From here we hustled onwards to the Bolivian border and Immigration control. This was legitimately one single building and a large Bolivian flag above it. It was awesome. Noone’s bags were checked because well.. it’s Bolivia.
From here we were split into our respective groups for the next 3 days and given our driver. We were with the tour company Lithium, that we booked through our hostel. It cost us $95000 Chilean peso’s. We could have done it cheaper but the company was safe and after hearing tonnes of bad reviews involving car crashes and drunk drivers we were happy to fork out the extra $30AUDish.
Majority of the places we visited are named because of how they look (as you will see in the coming photographs), and the reason they look the way they do is hugely in part due to the different minerals that are found in the soil and water of the surrounding area. Resultantly I’m going to let the pictures do the talking for majority of this post, as otherwise I could type for days.
Also the info I would be relaying to you was told to us in Spanish, and although we’re beginning to grasp the language, we haven’t yet got to the chemistry and physics lessons. Thus our info could be wrong or at least a little misunderstood.
Here is a play by play of our journey.
Day 1 begun with entering the national park Reserva Nacional de Fauna Andina Eduardo Avaroa. The entrance cost $150 Bolivanos, and went towards park maintenance.
The first stop of Day 1 was Laguna Blanca, or “White Lagoon” in Spanish.
Due to the clarity of the water there was a perfect reflection of the surrounding mountains and clouds on the lagoons surface, it was really, really beautiful.
On the way to Laguna Verde we saw a cute little native fox, who had developed a keen liking for ham and cheese rolls
After lunch we headed out to Laguna Colorado. A huge red lake filled with thousands and thousands of Flamingoes. Very cool! Apparently the flamingoes get their pink or red colouring due to the colour of the tiny shrimp they eat!
That night after dinner our group headed out to see the stars.
There were lots! But not quite as many as we had all expected because the moon was huge, and resultantly outshone the stars, However it was still amazing, it’s not every day you get to stand out in the desert surrounded by almost nothing.
However…. it was BLOODY FREEZING and even with thermals, a singlet, a polar fleece jacket and a down jacket I was ice cold. Sean and I headed in a little earlier than the others (because I was way too cold) and went to bed.
We wake at around 6:30 the next morning, and for sleeping at an altitude above 4200m, I had had an alright sleep.
We ate breakfast, packed our things into the land cruiser and headed off.
Our first stop was Arbol de Piedra, or in english The Rock Tree. Named so because….. yep you guessed it, it is a rock that looks like a tree.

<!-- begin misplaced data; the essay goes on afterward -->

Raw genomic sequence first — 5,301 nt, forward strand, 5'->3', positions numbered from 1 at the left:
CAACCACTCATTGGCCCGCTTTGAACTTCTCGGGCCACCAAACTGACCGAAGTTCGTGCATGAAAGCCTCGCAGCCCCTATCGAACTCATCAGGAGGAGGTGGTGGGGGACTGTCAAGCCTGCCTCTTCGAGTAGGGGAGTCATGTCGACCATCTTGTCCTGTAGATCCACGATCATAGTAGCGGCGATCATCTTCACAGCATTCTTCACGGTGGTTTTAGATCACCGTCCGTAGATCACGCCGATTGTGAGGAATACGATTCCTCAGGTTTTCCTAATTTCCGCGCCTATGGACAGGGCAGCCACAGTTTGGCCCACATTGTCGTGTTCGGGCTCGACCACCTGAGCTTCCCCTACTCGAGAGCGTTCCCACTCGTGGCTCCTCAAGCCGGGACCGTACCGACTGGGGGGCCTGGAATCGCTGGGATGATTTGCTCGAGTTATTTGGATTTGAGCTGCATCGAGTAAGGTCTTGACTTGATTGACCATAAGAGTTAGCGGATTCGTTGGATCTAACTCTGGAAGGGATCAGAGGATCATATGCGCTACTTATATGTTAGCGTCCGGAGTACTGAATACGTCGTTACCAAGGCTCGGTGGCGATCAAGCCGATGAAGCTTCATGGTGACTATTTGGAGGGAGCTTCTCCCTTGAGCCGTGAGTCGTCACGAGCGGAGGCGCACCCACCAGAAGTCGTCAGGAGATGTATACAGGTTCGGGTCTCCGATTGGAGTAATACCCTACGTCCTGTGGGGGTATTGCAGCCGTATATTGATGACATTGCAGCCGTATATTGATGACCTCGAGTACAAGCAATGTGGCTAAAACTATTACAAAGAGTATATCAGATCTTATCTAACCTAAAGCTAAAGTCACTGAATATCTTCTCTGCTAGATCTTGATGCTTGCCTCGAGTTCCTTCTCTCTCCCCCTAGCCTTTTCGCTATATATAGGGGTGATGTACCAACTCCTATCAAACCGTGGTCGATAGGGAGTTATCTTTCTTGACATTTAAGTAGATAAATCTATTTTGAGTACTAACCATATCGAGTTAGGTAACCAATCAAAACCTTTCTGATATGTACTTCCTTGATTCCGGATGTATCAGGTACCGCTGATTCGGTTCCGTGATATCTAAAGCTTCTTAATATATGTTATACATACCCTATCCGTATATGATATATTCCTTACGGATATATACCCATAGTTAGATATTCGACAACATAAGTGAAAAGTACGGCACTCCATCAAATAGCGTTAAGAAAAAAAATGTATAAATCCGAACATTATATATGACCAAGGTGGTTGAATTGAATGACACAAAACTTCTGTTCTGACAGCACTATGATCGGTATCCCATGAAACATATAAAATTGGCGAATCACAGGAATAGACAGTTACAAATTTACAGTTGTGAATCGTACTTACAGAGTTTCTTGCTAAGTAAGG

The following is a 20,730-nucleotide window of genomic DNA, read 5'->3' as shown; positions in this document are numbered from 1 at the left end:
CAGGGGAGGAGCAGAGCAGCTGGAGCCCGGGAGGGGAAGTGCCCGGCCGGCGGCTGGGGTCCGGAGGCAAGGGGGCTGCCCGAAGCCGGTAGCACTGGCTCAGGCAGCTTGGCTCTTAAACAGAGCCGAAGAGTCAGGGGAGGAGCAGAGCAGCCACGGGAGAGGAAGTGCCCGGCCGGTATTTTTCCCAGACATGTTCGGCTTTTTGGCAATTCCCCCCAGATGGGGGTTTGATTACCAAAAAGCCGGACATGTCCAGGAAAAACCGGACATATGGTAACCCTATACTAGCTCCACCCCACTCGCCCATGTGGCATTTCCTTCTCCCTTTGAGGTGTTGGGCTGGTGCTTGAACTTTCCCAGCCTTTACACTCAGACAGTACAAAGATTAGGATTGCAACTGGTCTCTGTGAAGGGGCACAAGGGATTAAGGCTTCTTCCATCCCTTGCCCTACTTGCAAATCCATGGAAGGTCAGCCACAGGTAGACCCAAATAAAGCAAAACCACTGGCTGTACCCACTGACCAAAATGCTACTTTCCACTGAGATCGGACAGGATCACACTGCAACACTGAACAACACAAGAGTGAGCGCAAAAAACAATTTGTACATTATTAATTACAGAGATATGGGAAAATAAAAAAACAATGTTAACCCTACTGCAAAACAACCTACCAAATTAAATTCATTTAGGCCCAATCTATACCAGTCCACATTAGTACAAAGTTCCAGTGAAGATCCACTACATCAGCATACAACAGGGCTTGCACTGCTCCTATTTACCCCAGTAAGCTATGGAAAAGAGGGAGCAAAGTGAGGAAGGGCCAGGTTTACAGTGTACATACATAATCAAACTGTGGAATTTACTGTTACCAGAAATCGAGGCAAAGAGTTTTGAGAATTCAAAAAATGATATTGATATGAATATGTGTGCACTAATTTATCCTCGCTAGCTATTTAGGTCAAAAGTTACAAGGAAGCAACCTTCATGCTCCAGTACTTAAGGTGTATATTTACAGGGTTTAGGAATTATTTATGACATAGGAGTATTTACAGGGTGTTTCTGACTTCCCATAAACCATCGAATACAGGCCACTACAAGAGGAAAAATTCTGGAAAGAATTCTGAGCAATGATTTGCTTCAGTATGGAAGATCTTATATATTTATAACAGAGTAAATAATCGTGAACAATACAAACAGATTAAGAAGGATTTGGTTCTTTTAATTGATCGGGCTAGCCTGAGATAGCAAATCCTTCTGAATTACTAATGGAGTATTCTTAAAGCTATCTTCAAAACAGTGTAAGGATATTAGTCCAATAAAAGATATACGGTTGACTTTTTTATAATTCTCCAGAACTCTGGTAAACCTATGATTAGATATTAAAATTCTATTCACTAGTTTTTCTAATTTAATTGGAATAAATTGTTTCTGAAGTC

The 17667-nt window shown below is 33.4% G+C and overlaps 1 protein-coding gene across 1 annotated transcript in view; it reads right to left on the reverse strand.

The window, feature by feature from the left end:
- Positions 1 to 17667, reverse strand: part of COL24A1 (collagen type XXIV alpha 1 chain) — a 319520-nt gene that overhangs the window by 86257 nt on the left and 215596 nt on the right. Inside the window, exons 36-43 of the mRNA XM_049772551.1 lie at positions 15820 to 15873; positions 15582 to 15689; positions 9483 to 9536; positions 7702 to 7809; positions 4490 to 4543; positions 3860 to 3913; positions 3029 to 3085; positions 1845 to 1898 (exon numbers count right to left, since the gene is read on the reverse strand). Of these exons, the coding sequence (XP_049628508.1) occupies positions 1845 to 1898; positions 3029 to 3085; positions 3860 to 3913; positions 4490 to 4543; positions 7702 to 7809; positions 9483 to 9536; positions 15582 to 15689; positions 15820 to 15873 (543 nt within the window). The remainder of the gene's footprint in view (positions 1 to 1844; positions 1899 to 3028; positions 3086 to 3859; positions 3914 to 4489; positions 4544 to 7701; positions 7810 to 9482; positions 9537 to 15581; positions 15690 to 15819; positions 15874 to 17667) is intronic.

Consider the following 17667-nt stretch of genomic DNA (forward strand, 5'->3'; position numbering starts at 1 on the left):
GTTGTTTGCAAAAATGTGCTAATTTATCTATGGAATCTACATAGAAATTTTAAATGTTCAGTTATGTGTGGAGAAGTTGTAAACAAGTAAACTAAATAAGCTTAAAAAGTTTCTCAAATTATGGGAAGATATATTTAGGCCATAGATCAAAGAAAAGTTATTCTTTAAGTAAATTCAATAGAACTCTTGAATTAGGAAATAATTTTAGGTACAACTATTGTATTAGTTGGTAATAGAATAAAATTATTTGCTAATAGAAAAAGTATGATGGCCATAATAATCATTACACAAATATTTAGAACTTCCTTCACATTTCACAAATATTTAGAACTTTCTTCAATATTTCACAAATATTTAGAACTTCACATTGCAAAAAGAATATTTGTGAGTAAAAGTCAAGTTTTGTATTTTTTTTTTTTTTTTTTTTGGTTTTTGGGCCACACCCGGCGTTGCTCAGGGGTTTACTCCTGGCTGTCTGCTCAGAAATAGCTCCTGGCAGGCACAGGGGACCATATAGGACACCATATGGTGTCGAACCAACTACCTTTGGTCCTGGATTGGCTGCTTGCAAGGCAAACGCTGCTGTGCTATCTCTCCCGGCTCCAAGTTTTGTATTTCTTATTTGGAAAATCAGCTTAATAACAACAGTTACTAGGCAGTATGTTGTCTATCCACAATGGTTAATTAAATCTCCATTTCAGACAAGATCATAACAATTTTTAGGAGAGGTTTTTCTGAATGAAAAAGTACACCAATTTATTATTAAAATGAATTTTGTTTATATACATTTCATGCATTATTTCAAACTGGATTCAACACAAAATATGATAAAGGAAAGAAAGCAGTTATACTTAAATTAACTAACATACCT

The surrounding area was sand and rocks as far as the eye could see, with large red cliffs. It was beautiful and an amazing contrast with the lagoons from day 1.
Unfortunately by this point in the day Sean had begun to feel really quite unwell, he had developed a cold and wasn’t dealing well with the altitude, he was getting dizzy and had an upset stomach. Resultantly he needed to take the day super slow, which was okay, but no fun for him.
San Cristobal town was tiny and didn’t have too much besides a large church, that was closed. However as this was my first time buying anything in Bolivia I was BLOWN AWAY by the price difference to Chile, Argentina and Brazil…. For only $8 Bolivianos (Roughly $1.20 AUD) we bought, 2 icy poles, 2 bags of popcorn, 2 bags of banana chips and 8 werthers original lollies…… Yes I know, amazing right.
After our quick stop in San Cristobal we headed for Uyuni, stopping at the Train Graveyard.
That evening we all had warm showers (so bloody good) and headed out for dinner with our group leaders. We went to bed early as we had a 4am wake up to see the sunrise over Salar de Uyuni.
We awoke, as promised, early and headed off for the Salar. When we arrived there was a little more water than our drivers expected, however as we were in Land Cruisers, they continued on anyway.
We reached the point for the sunrise and parked the cars.
It’s important for me to note here that from the end of Jan through Feb is Bolivia’s rainy season and resultantly there is a very unique pooling of water on the surface of the flats, causing a perfect reflection of the sky and surroundings. It basically becomes the worlds largest mirror and looks amazing.
Once our cars were parked we got out into about 3 cm of water. Sean and I had removed our shows so that they wouldn’t be wet for the whole day however after only 5 or so minutes our feet were completely frozen and stinging from the salt, so we had to put our shoes back on.
We watched the sunrise and headed to a different part of the Salar for breakfast and lots and lots of photos.
Picture’s will do all talking here.
From Lunch we headed to the local Artesan Markets before being dropped off back in Uyuni to book a bus to head onwards to La Paz.
And here I am. In Uyuni, freezing, my clothes and shoes from this morning are soaked and salty but I have a ridiculous grin on my face because the last 3 days were incredible. When you come to Bolivia (not if, when) you should definitely visit these locations. They are amazing and the landscape is absolutely breathtaking.
We’re off for dinner now.
Next stop, La Paz.. Another overnight bus. Fantastic.